The country that faces Bitcoin frenzy may ban Bitcoin transactions unless they meet strict conditions.

This year has become the one of the explosive growth for cryptocurrencies. Even though skeptics are never out of pessimistic forecasts and accusations of creating a financial bubble, the cryptocurrencies thrive. The popularity of this sphere made the whole world speak about bitcoin and blockchain. But for some countries the cryptocurrencies are more than just a trend, it is a real frenzy.

South Korea has always been interested in new technologies and firmly keeps one of the leading places in the IT sphere. No wonder bitcoin draw the attention of tech specialists of the country. But today you cannot surprise anyone with the deep knowledge of the cryptocurrencies because they have become mainstream.

You can find people trading digital currencies practically everywhere: prestigious business centers, universities and even factories. Kim Duyoung, a manager at bitcoin brokerage Coinplug, explains the motivation of his customers: “They see it as gambling in some ways, they try to earn more money by using exchanges”. And the results are breaking: last week a quarter of the world’s trading was created by the bitcoin investors from this country with population of 51 million.

The demand creates the supply. Lots of companies have already taken part in spreading blockchain technologies in South Korea. The local internet giant Kakao Corp. created cryptocurrency exchange Upbit which allows trading directly for Korean won.

This South Korean platform intends to become the largest of the kind in the country and beat its overseas competitors. And that is not the only example of promising blockchain development. Samsung SDS has accepted the offer to work on introduction of blockchain in Seoul’s administration.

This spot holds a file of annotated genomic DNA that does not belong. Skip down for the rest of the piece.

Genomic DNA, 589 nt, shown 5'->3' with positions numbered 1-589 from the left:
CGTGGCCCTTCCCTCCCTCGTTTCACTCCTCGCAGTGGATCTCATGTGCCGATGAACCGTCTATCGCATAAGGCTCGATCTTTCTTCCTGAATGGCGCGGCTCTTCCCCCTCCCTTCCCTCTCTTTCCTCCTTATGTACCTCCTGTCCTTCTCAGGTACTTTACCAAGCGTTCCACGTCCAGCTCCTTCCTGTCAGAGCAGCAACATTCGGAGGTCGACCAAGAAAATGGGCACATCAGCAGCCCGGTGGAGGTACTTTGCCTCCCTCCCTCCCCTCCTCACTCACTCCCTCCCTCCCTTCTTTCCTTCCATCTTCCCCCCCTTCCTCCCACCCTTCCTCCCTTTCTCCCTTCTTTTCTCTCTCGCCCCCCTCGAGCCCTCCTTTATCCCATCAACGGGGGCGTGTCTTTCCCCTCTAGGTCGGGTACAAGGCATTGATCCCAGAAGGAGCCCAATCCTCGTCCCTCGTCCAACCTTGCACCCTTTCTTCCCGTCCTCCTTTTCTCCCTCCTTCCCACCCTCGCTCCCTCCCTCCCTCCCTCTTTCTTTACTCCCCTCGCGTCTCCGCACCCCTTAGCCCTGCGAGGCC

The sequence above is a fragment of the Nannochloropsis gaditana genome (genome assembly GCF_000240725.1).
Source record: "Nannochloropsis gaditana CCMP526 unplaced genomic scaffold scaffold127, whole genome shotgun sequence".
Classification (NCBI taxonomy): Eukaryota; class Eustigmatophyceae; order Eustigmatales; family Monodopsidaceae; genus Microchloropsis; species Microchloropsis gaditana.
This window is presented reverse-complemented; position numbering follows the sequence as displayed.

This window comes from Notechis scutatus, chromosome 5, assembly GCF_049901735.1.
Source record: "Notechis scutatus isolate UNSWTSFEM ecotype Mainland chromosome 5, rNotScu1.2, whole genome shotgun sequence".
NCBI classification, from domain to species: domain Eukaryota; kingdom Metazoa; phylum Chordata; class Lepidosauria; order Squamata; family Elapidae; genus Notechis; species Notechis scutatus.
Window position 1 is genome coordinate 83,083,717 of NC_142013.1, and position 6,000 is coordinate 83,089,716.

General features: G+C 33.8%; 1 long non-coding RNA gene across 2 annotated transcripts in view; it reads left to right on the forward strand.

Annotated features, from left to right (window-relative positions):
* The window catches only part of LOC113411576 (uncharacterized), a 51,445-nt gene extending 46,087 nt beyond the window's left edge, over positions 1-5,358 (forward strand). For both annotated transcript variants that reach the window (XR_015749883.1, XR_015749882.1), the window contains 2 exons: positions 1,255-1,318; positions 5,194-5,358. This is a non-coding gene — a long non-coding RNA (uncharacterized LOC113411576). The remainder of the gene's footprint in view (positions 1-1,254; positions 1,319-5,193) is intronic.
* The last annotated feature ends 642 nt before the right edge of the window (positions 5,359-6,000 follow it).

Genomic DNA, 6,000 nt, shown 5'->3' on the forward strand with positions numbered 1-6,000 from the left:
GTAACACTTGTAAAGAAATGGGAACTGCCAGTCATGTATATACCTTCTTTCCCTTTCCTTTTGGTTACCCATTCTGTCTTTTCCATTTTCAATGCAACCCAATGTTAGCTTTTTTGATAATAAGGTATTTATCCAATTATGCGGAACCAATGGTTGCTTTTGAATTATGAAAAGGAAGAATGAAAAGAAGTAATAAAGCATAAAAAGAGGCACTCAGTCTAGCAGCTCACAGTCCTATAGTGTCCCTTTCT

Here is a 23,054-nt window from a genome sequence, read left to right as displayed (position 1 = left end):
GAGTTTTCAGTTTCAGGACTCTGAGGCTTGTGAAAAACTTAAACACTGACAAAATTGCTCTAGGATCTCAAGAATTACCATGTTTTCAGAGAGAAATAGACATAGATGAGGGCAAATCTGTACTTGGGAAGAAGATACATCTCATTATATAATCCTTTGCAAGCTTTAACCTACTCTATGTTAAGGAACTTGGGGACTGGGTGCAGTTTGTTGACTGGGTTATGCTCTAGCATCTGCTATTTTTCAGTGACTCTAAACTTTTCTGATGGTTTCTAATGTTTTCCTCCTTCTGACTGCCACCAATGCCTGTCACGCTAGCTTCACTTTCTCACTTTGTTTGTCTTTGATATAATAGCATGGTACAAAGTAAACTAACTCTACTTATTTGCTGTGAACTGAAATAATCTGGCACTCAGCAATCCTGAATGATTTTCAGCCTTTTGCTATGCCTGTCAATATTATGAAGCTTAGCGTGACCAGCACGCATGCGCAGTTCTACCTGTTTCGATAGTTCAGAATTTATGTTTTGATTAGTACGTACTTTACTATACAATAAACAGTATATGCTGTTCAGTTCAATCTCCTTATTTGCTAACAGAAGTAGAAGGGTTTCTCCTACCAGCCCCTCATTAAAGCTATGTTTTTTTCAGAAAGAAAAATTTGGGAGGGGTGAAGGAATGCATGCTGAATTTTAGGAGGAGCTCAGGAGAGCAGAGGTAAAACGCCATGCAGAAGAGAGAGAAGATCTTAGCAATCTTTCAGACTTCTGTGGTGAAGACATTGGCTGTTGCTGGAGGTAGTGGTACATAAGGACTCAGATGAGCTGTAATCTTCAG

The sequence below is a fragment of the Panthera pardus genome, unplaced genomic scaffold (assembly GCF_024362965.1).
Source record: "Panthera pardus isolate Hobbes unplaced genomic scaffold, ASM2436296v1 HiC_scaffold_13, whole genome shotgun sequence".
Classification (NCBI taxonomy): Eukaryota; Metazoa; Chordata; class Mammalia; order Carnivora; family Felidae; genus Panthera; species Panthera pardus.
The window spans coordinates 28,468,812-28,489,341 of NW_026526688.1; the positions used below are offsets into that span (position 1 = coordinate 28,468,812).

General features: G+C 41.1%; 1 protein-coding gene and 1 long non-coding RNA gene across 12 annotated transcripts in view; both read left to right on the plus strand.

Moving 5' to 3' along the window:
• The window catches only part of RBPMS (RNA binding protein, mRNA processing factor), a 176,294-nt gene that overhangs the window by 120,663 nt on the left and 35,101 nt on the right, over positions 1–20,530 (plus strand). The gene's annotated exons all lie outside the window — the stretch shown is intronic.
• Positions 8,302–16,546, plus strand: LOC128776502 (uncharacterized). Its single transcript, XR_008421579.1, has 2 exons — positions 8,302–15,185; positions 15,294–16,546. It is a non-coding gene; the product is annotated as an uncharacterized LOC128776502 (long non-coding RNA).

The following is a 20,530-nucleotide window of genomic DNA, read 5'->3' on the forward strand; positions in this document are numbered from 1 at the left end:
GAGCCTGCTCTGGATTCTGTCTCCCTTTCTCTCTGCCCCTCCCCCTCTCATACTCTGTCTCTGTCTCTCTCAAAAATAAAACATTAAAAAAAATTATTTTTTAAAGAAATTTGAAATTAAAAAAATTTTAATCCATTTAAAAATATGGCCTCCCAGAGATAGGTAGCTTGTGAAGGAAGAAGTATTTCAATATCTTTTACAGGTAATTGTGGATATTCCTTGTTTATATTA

Nevertheless, the prosperous future of cryptocurrencies is not as unquestionable as it may seem to be. The Asian region seems to be worried about the legitimacy of the cryptocurrencies.

For example, the Hong Kong finance regulator recently stated the importance of the legacy of trading operations. The top financial regulators of South Korea had already diminished the position of the cryptocurrencies by banning all ICOs. Now they aim at the whole sphere of crypto exchanges.

The South Korean government intends to expand the Act on Regulation of Similar Reception with the amendments on cryptocurrency transactions. They are expected to state six conditions of legal crypto exchanges:

  • customers’ funds must be kept separately;
  • investment risks must be clear for the customer;
  • the real names of users must be confirmed;
  • the anti-money laundering system is required;
  • asset protection system must  be present (for example, dispersion of cryptographic keys);
  • transaction details must be disclosed to the public to achieve the needed level of transparency.

One more side of the new law is increasing the punishment for violating the rules. Anyway, some influential companies demonstrate optimism. South Korea’s largest bitcoin exchange Bithumb clarifies that “a right set of regulations will rather nurture the (virtual currency) market, and we would welcome that.”

Thomas Glucksmann, head of marketing at Hong Kong-based exchange Gatecoin, said: “The regulations in Korea will not have a negative effect. Licensing brings certainty, which encourages already regulated entities … to get involved in addition to sceptical retail investors.”

It is practically undeniable that amending the Act on Regulation of Similar Reception will have a big influence on the positions of cryptocurrencies in South Korea. The new trend is evident: governments try to implement the digital currencies into their legal sphere.

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